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Heartbeat: knowledge gaps for non-bacterial thrombotic endocarditis
  1. Catherine M Otto
  1. Division of Cardiology, University of Washington, Seattle, Washington, USA
  1. Correspondence to Professor Catherine M Otto, Division of Cardiology, University of Washington, Seattle, WA 98195, USA; cmotto{at}uw.edu

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Non-bacterial thrombotic endocarditis (NBTE) contributes to adverse outcomes in patients with systemic inflammatory conditions, antiphospholipid syndrome or advanced malignancy (figure 1). Diagnosis is challenging and there is little data to guide prevention of adverse events, particularly stroke. In this issue of Heart, Quintero-Martinez and colleagues1 report the clinical characteristics and outcomes in 48 adults with NBTE identified at the Mayo Clinic over a 7 year period. Most patients (75%) were women with a mean age of 60 years and most cases were associated with malignancy (52%) or a systemic inflammatory disease (38%). Adverse events included moderate-severe valve regurgitation (54%), systemic embolic events (54%) and a 1 year mortality of 33%, often related to the underlying malignancy.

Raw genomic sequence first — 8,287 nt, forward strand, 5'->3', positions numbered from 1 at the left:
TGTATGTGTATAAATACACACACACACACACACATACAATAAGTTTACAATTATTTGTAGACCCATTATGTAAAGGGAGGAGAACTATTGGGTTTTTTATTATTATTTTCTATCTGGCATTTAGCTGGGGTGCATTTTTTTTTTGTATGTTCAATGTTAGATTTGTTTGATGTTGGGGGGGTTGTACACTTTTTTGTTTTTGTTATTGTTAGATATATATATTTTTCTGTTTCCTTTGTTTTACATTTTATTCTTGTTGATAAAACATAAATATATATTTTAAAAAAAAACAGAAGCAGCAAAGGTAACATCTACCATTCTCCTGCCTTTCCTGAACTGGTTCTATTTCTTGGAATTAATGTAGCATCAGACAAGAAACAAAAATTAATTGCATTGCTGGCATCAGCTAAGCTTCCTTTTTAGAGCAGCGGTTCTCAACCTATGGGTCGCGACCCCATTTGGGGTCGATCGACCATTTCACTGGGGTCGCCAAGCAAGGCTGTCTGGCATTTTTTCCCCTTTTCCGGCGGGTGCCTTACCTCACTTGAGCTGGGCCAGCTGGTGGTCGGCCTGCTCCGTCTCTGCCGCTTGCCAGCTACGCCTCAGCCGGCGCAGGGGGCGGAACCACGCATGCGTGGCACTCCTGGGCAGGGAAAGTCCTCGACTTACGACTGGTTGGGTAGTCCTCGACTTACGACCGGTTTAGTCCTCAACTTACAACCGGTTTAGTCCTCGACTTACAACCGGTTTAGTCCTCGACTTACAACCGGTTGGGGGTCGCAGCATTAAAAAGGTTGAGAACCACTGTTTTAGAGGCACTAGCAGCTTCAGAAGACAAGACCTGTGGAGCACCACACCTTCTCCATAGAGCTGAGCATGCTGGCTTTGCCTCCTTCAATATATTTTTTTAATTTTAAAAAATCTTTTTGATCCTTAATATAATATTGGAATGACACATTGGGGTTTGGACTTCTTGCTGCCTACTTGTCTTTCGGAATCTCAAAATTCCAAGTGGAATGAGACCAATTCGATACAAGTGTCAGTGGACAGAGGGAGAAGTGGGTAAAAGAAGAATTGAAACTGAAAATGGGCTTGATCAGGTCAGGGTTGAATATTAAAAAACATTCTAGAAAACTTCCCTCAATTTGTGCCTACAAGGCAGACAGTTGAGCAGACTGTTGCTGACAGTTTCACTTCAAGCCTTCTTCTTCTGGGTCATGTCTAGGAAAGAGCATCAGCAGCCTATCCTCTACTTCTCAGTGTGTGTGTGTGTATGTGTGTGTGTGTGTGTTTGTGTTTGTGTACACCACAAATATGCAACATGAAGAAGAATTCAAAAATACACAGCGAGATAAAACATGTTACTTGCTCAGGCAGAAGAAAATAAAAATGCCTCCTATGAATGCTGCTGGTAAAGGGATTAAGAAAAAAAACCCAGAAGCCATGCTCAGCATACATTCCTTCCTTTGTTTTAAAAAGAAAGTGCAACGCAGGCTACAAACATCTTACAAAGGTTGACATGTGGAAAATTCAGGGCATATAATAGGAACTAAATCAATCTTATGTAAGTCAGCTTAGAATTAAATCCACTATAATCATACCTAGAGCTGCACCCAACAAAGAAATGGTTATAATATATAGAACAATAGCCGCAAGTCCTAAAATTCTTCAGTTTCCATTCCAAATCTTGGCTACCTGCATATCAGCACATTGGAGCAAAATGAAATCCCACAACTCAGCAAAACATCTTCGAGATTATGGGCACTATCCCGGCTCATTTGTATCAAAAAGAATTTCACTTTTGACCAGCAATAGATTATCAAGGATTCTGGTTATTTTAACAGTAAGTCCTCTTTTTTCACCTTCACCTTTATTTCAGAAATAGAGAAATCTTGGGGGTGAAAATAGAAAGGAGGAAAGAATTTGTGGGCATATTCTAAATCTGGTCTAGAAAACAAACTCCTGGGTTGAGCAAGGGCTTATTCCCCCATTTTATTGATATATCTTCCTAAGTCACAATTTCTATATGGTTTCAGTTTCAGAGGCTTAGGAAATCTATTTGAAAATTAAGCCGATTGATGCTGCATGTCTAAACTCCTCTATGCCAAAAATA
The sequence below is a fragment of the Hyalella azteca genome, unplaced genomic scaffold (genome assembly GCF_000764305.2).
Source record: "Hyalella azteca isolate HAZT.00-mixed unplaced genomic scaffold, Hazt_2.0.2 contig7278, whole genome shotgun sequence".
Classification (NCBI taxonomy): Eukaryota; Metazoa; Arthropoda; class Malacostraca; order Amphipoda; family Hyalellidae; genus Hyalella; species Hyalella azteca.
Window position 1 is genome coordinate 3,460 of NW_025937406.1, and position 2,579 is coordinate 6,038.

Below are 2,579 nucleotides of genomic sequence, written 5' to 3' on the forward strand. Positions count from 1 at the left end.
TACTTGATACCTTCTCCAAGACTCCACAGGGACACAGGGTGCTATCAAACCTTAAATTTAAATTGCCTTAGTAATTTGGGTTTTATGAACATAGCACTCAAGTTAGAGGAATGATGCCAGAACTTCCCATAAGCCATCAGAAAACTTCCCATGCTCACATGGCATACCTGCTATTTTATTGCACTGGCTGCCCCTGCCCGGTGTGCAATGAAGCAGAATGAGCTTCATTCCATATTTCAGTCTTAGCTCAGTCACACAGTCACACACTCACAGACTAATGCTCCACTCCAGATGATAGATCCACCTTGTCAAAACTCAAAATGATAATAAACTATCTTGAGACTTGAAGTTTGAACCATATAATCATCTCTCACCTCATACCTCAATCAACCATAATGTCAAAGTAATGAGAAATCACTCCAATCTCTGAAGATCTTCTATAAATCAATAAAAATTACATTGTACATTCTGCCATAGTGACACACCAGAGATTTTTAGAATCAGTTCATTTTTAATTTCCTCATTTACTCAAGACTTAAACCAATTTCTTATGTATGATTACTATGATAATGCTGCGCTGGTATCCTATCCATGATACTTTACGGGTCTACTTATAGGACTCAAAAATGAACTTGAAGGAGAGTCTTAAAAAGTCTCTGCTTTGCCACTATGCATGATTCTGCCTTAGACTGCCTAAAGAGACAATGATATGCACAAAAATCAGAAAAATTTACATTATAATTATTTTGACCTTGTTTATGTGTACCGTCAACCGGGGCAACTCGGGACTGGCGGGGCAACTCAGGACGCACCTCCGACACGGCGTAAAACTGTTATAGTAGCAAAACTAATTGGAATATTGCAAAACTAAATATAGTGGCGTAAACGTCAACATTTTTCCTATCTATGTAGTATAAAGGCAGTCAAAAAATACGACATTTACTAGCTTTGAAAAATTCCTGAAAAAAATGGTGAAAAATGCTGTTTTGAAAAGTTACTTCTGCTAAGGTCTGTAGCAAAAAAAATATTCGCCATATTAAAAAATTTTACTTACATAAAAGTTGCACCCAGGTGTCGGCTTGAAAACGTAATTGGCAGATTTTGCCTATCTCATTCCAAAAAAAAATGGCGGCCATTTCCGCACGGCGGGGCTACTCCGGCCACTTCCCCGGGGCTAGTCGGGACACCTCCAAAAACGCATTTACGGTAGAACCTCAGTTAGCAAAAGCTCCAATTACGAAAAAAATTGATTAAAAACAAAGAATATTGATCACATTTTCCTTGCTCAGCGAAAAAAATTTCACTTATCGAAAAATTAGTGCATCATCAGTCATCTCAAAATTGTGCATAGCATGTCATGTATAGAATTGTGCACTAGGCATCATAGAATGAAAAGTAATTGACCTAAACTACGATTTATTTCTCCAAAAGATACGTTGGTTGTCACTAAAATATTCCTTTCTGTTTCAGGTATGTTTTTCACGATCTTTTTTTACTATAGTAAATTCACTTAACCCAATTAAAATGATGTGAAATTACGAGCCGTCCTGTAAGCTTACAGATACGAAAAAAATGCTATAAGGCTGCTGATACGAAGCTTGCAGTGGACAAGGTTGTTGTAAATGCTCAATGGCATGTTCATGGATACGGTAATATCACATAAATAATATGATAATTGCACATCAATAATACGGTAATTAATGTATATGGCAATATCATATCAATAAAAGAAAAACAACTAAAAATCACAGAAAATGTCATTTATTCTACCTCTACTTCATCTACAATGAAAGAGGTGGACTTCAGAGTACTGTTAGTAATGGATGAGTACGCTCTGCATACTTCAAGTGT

Figure 1

Transoesophageal echocardiographic images of non-bacterial thrombotic endocarditis. (A) Zoomed mid-oesophageal four-chamber view in systole showing a thickened mitral valve with stuck-on kissing lesions on the leaflet tips (arrow). (B) Zoomed mid-oesophageal five-chamber view in diastole illustrating the stuck-on kissing lesion on the anterior mitral valve leaflet tip (arrow). (C) Zoomed mid-oesophageal two-chamber view in diastole depicting the stuck-on kissing lesion on the tip of the posterior mitral valve leaflet (arrow).

In the accompanying editorial, Langston and colleagues2 point out early clinical series of NBTE patients were based on autopsy data. In studies based on echocardiographic findings, such as the current publication,1 imaging findings thought to be NBTE might actually be …

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Footnotes

  • Funding The authors have not declared a specific grant for this research from any funding agency in the public, commercial or not-for-profit sectors.

  • Competing interests None declared.

  • Provenance and peer review Commissioned; internally peer reviewed.